Impressions from England

In pursuing water-wise landscaping, modern Los Angeles has much to learn from the ancient English towns built around rivers.

Should “green streets” be streets?

The $270 million question soon to be put to homeowners by the Los Angeles County Department of Public Works is: Will we pay an annual tax of $54 per parcel toward a basin-wide effort to clean at least some of the pollutants swept up in water as it flows from paved surfaces into the storm drain system, rivers and Pacific? This much is clear: We should. This much isn’t: Will we? And, even if we do, will it work before fines over Clean Water Act violations start kicking in and law suits begin?

$270 million a year sounds like a lot until you divide it between 88 cities, a spangling of watershed NGOs and the county Flood Control District. Even if divided proportionately to size of city, the sum starts sounding woefully inadequate considering that alone one storm water park opened in February that was wrought from an

ALOUD: Moore / Childs / Deverell

Philosopher Kathleen Dean Moore uses water to explain human inter-connectedness to the environment in an "ALOUD" lecture at the Los Angeles Public Library.

Expo Line plants: Think first, proselytize later

Should this be developed as a wildlife corridor?

UPDATED Many of the same people whose passion and stamina forced Los Angeles City Council to adapt a low-water garden for City Hall are now campaigning for Phase Two stops of the city’s Expo Light Rail Line to be landscaped with native plants. Their movement, called LANative, has a website, a petition, and, most recently, support from an impassioned article in the Huffington Post.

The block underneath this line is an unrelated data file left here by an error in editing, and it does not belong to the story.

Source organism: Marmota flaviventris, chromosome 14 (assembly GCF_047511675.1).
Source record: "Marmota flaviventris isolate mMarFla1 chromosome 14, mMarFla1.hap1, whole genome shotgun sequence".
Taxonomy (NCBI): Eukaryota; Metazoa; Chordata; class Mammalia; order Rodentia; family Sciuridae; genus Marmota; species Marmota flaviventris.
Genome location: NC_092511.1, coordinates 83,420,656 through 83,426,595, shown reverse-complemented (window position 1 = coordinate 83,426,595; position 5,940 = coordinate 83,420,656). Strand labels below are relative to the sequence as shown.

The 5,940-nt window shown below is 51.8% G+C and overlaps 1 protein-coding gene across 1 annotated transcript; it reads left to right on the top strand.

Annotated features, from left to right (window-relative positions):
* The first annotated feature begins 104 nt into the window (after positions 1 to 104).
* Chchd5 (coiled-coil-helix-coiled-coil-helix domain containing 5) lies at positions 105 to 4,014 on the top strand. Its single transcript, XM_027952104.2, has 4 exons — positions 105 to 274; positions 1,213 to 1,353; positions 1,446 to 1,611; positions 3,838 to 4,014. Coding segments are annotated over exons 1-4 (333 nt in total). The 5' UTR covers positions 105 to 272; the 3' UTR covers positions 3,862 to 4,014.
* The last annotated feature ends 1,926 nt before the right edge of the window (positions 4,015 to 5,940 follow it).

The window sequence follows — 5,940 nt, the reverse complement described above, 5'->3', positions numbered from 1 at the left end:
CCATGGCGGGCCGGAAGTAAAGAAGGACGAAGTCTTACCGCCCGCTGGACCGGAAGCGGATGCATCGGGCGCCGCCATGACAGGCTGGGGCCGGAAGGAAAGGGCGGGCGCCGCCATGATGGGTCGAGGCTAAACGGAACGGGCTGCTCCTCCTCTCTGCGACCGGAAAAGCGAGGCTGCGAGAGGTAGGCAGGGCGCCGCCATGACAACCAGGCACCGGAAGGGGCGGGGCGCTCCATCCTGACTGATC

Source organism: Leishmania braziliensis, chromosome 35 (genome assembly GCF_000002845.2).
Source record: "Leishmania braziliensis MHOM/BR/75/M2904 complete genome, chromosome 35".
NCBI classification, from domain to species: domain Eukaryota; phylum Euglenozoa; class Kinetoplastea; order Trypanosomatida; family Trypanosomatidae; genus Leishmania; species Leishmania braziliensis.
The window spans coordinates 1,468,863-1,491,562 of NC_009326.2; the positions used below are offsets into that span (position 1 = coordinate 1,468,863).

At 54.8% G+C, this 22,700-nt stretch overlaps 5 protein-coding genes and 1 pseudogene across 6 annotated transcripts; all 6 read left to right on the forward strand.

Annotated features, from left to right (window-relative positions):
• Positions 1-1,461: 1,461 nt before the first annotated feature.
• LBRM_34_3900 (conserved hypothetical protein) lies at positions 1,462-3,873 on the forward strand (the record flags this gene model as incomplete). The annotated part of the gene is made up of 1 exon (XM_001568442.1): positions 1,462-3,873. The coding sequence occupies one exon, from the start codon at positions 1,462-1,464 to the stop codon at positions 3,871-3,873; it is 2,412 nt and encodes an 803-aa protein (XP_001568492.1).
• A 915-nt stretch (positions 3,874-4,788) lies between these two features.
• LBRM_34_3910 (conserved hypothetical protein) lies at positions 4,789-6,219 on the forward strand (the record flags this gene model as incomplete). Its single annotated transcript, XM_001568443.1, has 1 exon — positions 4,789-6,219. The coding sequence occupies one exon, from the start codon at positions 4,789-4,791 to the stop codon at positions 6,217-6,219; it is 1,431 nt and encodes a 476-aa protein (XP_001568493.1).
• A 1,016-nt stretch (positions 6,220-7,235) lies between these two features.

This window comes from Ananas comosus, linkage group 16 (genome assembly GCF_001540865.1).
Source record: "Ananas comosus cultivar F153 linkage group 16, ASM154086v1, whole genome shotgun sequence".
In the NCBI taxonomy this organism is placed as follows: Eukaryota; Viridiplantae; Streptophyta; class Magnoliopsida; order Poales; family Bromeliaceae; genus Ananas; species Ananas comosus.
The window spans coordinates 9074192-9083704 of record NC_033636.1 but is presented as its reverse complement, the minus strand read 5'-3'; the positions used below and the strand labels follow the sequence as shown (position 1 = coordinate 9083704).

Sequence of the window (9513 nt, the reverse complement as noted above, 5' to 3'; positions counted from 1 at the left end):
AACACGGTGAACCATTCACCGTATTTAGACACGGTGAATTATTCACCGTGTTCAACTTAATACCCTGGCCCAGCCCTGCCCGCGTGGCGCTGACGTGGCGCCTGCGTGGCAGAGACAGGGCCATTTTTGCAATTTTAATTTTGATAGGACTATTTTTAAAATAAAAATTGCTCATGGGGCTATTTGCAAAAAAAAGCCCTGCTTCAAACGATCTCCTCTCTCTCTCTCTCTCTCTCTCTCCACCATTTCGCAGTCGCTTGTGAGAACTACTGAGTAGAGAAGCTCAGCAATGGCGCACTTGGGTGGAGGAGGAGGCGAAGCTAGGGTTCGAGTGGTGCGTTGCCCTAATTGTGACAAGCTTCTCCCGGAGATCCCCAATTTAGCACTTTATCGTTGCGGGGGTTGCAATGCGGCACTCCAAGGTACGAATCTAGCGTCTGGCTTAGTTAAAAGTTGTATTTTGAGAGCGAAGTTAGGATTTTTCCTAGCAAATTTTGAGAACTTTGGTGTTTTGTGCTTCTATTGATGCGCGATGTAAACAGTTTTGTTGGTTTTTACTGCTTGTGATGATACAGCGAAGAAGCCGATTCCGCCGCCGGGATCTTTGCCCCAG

Fellow travelers in the native plant movement, forgive me, but I can’t sing with the choir on this one. I can’t see how most of the powerful arguments for natives at City Hall to do with water efficiency, beauty, sense of place, pollinator benefit, run-off capture, leading by example etc. necessarily apply to a railway, which is less a garden setting than a fierce border twixt track and asphalt, steel and concrete.

In fact,

High good, low bad: Mead in May 2012

 

Click on the cover to be taken to the "Aloud" program at the Los Angeles Public Library, where "Moral Ground" editor Kathleen Dean Moore will be part of a panel on western water on June 6, 2012.

Spoiler alert. It’s low bad for the monthly Mead report. The largest reservoir in the United States, which serves Southern California, Southern Nevada, Arizona, and Mexico, was at 1,119.38 feet  at the close of May, 2012. That’s lower than it’s been for seven months, a mere 44 feet and change above a level that will invoke shortages in Arizona and Nevada. But! Now that doomsayers like me are all cheered up at any opportunity to remind wastrels with lawns, “We told you so,” it emerges that there is a more constructive voice in town. As clarification, it merits adding that the town is Los Angeles and the voice is that of philosopher

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    Emily Green by e-mail at emily.green [at] mac.com
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